No Coverage for Lawsuit Alleging Intentional Conduct to Circumvent Estate Plan
The United States District Court for the Northern District of Illinois, applying Illinois law, has held that a professional liability insurer had no duty to defend or indemnify an employee of its insured realty management company where the underlying allegations were based on the employee’s alleged intentional conduct in circumventing an estate plan. Those Certain Underwriters at Lloyd’s, London, Severally Subscribing to Policy No. MPL-0000343-01 v. Karris, 2021 WL 493038 (N.D. Ill. Feb. 10, 2021).
A real estate developer who owned the insured realty management company passed away, leaving an estate valued at $300 million in a trust that would provide support for his wife during her lifetime and then pass in equal shares to his son and daughter. Both the son and daughter worked for the company. Three years later, his daughter filed an action against the developer’s wife and son, alleging they engaged in a fraudulent scheme to circumvent the estate plan by diverting over $150 million from the trust to themselves. In furtherance of this scheme, the son allegedly replaced professionals employed by the company with representatives who advanced the son’s interests; told management staff not to provide the daughter with any information about the business or his actions; and terminated the daughter’s employment. The son sought coverage for his defense under the company’s real estate and property managers’ professional liability policy. The insurer filed a declaratory judgment action, arguing that it did not have a duty to defend or indemnify the son because the underlying suit did not seek damages for the son’s negligence in the performance of his professional services.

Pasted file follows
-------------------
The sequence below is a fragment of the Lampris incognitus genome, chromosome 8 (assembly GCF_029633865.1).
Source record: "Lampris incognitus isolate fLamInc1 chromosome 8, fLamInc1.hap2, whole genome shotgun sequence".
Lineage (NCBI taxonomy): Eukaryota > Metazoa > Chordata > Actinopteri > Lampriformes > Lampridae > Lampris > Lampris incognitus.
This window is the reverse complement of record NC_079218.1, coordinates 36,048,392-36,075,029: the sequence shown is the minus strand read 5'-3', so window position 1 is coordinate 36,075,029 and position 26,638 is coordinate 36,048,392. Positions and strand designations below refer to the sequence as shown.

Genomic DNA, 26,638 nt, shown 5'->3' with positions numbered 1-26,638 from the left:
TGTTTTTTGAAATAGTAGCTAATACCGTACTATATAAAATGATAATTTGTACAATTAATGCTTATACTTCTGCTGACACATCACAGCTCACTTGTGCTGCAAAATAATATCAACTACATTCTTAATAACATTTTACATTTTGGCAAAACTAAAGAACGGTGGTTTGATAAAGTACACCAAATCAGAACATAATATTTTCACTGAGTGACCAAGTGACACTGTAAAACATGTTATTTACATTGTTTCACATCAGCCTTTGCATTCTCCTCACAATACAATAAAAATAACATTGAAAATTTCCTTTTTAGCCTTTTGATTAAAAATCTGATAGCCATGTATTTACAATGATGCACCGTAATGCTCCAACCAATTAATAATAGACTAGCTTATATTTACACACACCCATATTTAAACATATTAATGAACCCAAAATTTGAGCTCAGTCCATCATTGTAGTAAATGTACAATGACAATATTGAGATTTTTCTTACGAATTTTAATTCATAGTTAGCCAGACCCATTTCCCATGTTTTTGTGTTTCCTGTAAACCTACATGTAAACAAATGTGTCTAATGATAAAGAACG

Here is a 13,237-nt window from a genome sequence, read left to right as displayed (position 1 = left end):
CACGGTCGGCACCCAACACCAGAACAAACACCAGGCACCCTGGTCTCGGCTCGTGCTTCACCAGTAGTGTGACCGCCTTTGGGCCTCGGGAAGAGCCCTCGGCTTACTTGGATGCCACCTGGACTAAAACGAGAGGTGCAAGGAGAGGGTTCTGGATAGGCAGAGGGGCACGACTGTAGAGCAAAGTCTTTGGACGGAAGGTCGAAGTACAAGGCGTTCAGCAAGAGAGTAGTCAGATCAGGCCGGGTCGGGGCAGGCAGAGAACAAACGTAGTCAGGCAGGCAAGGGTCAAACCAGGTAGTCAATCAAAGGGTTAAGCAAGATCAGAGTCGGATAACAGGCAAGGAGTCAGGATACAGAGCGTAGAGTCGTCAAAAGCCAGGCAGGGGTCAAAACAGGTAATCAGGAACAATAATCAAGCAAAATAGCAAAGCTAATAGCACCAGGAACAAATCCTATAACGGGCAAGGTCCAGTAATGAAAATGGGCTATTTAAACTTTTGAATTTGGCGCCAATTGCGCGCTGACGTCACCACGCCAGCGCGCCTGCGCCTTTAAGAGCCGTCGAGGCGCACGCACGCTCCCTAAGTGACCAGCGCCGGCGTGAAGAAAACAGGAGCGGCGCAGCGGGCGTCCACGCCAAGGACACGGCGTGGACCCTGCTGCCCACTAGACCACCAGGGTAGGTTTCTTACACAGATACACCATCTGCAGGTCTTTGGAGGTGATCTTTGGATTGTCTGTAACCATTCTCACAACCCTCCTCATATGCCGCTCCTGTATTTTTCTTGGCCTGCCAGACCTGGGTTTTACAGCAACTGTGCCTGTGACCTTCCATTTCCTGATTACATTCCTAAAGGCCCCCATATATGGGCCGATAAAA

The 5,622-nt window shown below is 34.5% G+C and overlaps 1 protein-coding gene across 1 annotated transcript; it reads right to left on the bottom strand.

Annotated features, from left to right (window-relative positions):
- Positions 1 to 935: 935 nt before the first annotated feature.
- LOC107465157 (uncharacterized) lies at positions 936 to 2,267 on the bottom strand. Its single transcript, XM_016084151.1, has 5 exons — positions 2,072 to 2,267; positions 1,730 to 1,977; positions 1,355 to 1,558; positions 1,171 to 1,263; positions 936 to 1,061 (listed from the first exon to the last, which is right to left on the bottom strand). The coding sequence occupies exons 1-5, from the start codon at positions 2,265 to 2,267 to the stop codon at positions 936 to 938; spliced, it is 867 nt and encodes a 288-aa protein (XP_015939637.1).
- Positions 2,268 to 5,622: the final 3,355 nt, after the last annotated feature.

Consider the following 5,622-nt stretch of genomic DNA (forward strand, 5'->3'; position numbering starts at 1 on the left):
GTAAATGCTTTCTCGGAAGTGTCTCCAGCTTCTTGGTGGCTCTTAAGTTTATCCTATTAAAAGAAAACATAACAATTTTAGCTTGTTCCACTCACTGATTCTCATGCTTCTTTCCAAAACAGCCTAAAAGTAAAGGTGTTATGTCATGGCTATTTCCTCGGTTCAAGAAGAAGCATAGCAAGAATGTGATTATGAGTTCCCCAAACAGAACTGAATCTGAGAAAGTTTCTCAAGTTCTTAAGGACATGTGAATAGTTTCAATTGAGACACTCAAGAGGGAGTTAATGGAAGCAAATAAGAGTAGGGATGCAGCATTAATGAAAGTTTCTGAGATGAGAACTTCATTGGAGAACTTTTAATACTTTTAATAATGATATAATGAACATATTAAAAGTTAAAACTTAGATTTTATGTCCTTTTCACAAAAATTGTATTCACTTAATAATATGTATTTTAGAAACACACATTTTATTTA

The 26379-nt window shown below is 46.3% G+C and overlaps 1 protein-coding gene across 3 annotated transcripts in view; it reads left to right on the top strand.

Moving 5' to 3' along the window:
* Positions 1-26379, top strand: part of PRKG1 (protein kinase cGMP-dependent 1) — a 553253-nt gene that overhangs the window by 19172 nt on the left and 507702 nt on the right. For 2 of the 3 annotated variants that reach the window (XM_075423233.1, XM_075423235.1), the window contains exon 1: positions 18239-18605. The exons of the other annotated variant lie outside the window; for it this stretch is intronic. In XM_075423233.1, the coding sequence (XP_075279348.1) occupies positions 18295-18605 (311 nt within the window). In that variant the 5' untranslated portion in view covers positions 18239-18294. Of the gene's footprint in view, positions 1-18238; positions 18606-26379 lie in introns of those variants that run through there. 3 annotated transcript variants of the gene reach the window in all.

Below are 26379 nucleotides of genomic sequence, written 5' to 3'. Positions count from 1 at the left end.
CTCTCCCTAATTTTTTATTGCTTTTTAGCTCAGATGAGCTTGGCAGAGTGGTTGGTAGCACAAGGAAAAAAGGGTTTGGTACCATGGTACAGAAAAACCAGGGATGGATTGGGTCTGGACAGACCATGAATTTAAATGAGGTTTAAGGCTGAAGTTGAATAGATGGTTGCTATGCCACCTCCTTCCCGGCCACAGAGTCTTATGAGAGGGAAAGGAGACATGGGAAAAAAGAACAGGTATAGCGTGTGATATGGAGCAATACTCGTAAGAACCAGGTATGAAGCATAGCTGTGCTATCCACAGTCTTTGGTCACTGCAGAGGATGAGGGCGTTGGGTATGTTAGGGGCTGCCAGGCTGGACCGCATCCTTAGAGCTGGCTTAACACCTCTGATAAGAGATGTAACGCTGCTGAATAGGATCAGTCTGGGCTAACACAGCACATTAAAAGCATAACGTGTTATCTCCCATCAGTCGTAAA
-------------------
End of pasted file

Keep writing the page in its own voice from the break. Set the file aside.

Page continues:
The court granted judgment on the pleadings for the insurer. The court determined that the son was an “employee,” and thus an “insured” under the policy, but with an important caveat: “only while in the course of [his] performance of professional services on behalf of or at the direction of the named insured.” The policy also expressly restricted coverage to damages and claims expenses for claims “alleging a negligent act, error, or omission in the [insured’s] professional services performed with respect to any property.” The court concluded that the underlying allegations were not based on the son’s negligence in any “professional services” performed with respect to any property. Instead, the allegations were based on the son’s “willful and intentional conduct” as part of a conspiracy to “circumvent [the] estate plan, defraud [the daughter], and deprive her of her inheritance.”